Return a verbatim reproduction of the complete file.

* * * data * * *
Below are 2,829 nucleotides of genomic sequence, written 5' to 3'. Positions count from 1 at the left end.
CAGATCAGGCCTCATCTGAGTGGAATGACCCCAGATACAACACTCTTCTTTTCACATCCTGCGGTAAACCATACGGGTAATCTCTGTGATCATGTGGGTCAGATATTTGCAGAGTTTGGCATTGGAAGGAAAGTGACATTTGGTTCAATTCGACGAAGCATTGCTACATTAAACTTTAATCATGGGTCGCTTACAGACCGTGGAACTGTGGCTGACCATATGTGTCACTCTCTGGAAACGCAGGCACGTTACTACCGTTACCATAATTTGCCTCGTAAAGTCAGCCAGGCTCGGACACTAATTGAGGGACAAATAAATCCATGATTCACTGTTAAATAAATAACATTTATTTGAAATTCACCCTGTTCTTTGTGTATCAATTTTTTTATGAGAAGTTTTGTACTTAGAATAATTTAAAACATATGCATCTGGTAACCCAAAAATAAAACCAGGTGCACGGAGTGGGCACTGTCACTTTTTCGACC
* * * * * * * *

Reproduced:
Below are 2,829 nucleotides of genomic sequence, written 5' to 3'. Positions count from 1 at the left end.
CAGATCAGGCCTCATCTGAGTGGAATGACCCCAGATACAACACTCTTCTTTTCACATCCTGCGGTAAACCATACGGGTAATCTCTGTGATCATGTGGGTCAGATATTTGCAGAGTTTGGCATTGGAAGGAAAGTGACATTTGGTTCAATTCGACGAAGCATTGCTACATTAAACTTTAATCATGGGTCGCTTACAGACCGTGGAACTGTGGCTGACCATATGTGTCACTCTCTGGAAACGCAGGCACGTTACTACCGTTACCATAATTTGCCTCGTAAAGTCAGCCAGGCTCGGACACTAATTGAGGGACAAATAAATCCATGATTCACTGTTAAATAAATAACATTTATTTGAAATTCACCCTGTTCTTTGTGTATCAATTTTTTTATGAGAAGTTTTGTACTTAGAATAATTTAAAACATATGCATCTGGTAACCCAAAAATAAAACCAGGTGCACGGAGTGGGCACTGTCACTTTTTCGACC